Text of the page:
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BorealCorps scout troop headed to the state capitol

Mar 16, 2018 06:49AM ● By Editor
This past Tuesday a group of BorealCorps Scouts gathered at Java Moose to work diligently on posters depicting the dangers of vaping. The kids will take the posters to the state capitol and present them at a meeting with state legislators. Photo courtesy of BorealCorps.

By Brian Larsen from The Cook County News Herald - March 16, 2018

Do kids have a voice in matters ranging from gun violence to vaping? It would seem the answer is yes.

Last year, with the help of the Blandin Foundation and Boreal Access, Anne Brataas formed BorealCorps, an online kids’ news site where kids engage in digital storytelling.

BorealCorps is made up of about 20 grade school and middle school children who write, draw and learn web communication, said Brataas.

Local videographer Patrick Knight is leading a video production group for high school students. 

“My sixth-grade students are working on posters that show the dangers of smoking and vaping,” Brataas said, adding, “My middle school students are working on a digital presentation of the glamorization of women’s use of tobacco products through the years. They’ve compiled images past and present of women using tobacco products and a range of ads from those that extolled smoking as a weight loss tool to new ads featuring celebrities vaping.”

On Tuesday, March 13 Brataas took the kids to Java Moose where they worked on posters they will take to the state capitol. 

As the children carefully toiled in the back room, they did so with some large pictures of a stunning young lady placed on the floor and leaned against the wall. The lady in the pictures was the first woman elected to the Minnesota Senate and a long-time smoker. She died of a tobacco-related illness.

Her name? “Nancy Brataas. She was my mother,” said Anne.

As the kids worked, they shared their knowledge of what the huge tobacco companies are up to. These companies have created a new form of cigarettes called vaping. The vaping containers look like colorful pens and the flavors one can purchase range in a rainbow of colors and candy tasting flavors.

“Even though they (tobacco companies) say they are not marketing these products for kids, it’s apparent that kids are the primary audience,” noted Brataas.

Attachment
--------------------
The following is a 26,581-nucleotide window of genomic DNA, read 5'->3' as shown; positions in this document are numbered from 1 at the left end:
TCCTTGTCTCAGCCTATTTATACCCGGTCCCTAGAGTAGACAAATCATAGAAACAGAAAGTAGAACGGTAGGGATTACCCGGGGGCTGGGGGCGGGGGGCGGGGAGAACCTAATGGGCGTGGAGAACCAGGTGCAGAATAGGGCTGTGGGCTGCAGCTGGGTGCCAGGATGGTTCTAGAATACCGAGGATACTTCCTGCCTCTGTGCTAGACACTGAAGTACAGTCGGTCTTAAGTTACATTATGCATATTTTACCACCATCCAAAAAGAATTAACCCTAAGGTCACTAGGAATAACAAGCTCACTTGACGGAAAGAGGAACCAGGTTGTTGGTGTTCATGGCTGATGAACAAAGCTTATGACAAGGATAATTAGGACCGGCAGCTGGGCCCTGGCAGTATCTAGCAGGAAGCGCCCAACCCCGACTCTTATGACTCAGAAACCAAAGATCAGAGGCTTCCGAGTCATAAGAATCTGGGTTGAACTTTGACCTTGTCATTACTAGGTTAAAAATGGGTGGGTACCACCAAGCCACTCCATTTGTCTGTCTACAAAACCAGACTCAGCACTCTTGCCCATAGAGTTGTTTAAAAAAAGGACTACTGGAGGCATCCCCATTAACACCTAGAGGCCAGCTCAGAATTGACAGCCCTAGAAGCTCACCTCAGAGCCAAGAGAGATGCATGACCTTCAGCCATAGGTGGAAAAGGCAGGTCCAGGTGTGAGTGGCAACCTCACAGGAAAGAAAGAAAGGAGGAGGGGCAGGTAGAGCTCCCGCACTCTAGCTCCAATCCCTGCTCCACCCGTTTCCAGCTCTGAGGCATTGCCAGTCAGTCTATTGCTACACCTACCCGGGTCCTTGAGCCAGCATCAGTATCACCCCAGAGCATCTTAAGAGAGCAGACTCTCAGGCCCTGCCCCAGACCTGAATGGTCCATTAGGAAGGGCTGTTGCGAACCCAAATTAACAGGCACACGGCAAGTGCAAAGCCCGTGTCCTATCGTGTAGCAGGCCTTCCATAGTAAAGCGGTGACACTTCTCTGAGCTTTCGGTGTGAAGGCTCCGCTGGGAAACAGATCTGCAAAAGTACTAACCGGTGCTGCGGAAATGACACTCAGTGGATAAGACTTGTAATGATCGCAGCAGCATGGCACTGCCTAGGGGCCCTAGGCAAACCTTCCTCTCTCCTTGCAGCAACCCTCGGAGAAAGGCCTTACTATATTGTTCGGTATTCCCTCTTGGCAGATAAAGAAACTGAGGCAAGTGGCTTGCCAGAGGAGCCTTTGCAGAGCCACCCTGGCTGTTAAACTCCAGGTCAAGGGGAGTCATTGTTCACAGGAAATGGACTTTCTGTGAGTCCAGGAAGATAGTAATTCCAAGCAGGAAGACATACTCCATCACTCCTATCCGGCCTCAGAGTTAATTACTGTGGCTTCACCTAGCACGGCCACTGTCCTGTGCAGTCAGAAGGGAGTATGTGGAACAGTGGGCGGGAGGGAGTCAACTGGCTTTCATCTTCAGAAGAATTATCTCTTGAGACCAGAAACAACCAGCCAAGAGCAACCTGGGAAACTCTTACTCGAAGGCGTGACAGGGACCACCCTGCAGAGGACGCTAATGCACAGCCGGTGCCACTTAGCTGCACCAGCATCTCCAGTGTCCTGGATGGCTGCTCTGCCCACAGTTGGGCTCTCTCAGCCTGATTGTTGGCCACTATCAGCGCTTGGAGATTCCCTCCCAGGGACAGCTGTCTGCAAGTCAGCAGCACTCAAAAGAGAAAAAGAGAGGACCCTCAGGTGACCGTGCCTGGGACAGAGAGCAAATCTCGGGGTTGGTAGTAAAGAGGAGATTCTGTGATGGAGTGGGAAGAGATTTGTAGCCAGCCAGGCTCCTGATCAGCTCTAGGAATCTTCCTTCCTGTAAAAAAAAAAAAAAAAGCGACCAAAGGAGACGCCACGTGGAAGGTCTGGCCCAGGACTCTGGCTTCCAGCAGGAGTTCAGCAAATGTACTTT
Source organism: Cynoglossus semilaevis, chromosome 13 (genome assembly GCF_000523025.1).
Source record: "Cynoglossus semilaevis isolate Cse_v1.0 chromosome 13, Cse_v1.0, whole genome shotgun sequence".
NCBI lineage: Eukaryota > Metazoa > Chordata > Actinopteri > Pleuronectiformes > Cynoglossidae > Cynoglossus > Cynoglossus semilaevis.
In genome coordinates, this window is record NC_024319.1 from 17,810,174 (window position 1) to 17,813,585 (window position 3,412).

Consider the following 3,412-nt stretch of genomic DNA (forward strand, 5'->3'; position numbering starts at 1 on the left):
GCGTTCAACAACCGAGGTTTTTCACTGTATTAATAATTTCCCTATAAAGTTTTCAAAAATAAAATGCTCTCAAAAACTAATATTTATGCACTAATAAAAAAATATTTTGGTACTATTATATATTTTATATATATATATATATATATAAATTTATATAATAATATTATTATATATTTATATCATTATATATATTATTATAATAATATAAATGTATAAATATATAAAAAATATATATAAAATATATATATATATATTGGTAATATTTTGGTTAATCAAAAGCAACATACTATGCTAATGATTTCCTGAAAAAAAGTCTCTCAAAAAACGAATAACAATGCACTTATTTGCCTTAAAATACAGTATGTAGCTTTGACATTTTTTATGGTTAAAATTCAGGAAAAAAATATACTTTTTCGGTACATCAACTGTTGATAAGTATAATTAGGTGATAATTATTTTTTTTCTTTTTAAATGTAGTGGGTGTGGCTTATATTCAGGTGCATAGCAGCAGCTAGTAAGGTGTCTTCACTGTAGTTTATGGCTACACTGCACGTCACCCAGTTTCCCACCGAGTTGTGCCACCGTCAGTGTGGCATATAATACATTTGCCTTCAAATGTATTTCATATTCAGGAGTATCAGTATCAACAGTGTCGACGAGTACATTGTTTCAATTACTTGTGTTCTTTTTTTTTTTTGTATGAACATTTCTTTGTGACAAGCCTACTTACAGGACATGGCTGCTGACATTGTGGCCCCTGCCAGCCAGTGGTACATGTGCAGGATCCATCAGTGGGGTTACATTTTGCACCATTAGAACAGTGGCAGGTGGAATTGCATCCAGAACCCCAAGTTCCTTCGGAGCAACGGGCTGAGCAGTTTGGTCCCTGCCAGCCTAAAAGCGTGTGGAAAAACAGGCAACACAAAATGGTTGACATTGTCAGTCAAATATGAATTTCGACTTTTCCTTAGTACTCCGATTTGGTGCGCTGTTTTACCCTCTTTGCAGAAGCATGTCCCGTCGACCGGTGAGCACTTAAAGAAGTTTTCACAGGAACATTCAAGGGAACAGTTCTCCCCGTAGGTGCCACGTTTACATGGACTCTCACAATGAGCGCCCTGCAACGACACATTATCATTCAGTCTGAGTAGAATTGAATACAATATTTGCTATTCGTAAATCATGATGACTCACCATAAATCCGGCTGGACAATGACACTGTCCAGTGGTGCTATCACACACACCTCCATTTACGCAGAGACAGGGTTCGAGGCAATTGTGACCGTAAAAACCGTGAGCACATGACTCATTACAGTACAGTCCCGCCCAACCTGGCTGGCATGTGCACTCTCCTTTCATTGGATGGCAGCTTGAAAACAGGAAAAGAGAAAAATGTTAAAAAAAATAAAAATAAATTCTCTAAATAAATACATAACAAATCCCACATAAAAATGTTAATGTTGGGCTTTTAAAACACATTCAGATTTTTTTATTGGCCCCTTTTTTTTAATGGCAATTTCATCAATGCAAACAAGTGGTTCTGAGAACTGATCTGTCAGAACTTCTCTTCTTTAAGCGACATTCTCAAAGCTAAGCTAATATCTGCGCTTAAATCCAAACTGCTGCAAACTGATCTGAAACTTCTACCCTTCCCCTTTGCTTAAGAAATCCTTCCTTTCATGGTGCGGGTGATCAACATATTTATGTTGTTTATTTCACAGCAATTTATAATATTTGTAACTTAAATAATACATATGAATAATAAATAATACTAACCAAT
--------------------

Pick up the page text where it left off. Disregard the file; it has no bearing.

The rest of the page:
Some of the BorealCorps Scouts said they knew of local kids as young as 10 years old who had already tried vaping. In foreign countries, noted one of the kids, children as young as 5 years old are already vaping. 

The posters that were coming to life at Java Moose will be shared with Minnesota lawmakers when they go to the state capitol on March 22. Also attending will be the video production students led by Patrick Knight.

“Both groups of kids are traveling to St. Paul to tell lawmakers how commercial tobacco products have affected them and their loved ones and what can be done to prevent young people from getting addicted to tobacco products and help current tobacco users quit,” said Brataas. 

When they are at the capitol the kids from Cook County will be paired with kids from Jordan, Minnesota to make their presentation.

“These local young people are part of a recent surge in youth advocacy across Minnesota and around the country on a number of topics that matter deeply to young people,” Brataas said. “These local teens know that one in four Minnesota high school students uses tobacco products and they want state action to prevent more young people from getting hooked. But they also want action because many of them have seen the harm that commercial tobacco products have caused in their loved ones’ lives.”

Brataas of course knows best the cruel effects smoking has on a loved one and on a family. She hopes these kids and the combined voices of thousands of other kids will drown out the big tobacco companies.

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